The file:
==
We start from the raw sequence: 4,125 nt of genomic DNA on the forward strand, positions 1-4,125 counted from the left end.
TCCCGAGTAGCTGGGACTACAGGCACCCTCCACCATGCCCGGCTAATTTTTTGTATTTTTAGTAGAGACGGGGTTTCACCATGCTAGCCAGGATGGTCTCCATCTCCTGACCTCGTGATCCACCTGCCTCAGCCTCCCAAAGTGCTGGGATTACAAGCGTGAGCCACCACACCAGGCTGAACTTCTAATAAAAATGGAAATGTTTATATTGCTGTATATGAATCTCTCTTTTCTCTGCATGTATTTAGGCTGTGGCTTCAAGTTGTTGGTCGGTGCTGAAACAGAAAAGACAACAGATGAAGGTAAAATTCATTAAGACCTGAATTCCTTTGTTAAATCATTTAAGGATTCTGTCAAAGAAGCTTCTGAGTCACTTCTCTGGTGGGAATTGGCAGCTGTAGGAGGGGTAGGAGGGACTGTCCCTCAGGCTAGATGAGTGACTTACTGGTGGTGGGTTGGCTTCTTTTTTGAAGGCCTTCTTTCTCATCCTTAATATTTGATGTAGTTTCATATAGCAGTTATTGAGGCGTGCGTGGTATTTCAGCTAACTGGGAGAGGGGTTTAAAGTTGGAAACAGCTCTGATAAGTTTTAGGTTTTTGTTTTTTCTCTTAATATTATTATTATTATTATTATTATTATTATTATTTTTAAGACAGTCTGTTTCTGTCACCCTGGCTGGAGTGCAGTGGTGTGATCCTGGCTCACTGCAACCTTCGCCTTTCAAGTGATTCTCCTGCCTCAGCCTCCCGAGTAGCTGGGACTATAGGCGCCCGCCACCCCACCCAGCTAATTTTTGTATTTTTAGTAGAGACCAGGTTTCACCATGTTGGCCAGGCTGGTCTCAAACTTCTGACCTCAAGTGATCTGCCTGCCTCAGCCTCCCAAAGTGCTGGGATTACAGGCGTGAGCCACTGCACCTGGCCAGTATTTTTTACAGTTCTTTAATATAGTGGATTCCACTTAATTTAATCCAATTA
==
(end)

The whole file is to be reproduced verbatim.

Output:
We start from the raw sequence: 4,125 nt of genomic DNA on the forward strand, positions 1-4,125 counted from the left end.
TCCCGAGTAGCTGGGACTACAGGCACCCTCCACCATGCCCGGCTAATTTTTTGTATTTTTAGTAGAGACGGGGTTTCACCATGCTAGCCAGGATGGTCTCCATCTCCTGACCTCGTGATCCACCTGCCTCAGCCTCCCAAAGTGCTGGGATTACAAGCGTGAGCCACCACACCAGGCTGAACTTCTAATAAAAATGGAAATGTTTATATTGCTGTATATGAATCTCTCTTTTCTCTGCATGTATTTAGGCTGTGGCTTCAAGTTGTTGGTCGGTGCTGAAACAGAAAAGACAACAGATGAAGGTAAAATTCATTAAGACCTGAATTCCTTTGTTAAATCATTTAAGGATTCTGTCAAAGAAGCTTCTGAGTCACTTCTCTGGTGGGAATTGGCAGCTGTAGGAGGGGTAGGAGGGACTGTCCCTCAGGCTAGATGAGTGACTTACTGGTGGTGGGTTGGCTTCTTTTTTGAAGGCCTTCTTTCTCATCCTTAATATTTGATGTAGTTTCATATAGCAGTTATTGAGGCGTGCGTGGTATTTCAGCTAACTGGGAGAGGGGTTTAAAGTTGGAAACAGCTCTGATAAGTTTTAGGTTTTTGTTTTTTCTCTTAATATTATTATTATTATTATTATTATTATTATTATTTTTAAGACAGTCTGTTTCTGTCACCCTGGCTGGAGTGCAGTGGTGTGATCCTGGCTCACTGCAACCTTCGCCTTTCAAGTGATTCTCCTGCCTCAGCCTCCCGAGTAGCTGGGACTATAGGCGCCCGCCACCCCACCCAGCTAATTTTTGTATTTTTAGTAGAGACCAGGTTTCACCATGTTGGCCAGGCTGGTCTCAAACTTCTGACCTCAAGTGATCTGCCTGCCTCAGCCTCCCAAAGTGCTGGGATTACAGGCGTGAGCCACTGCACCTGGCCAGTATTTTTTACAGTTCTTTAATATAGTGGATTCCACTTAATTTAATCCAATTA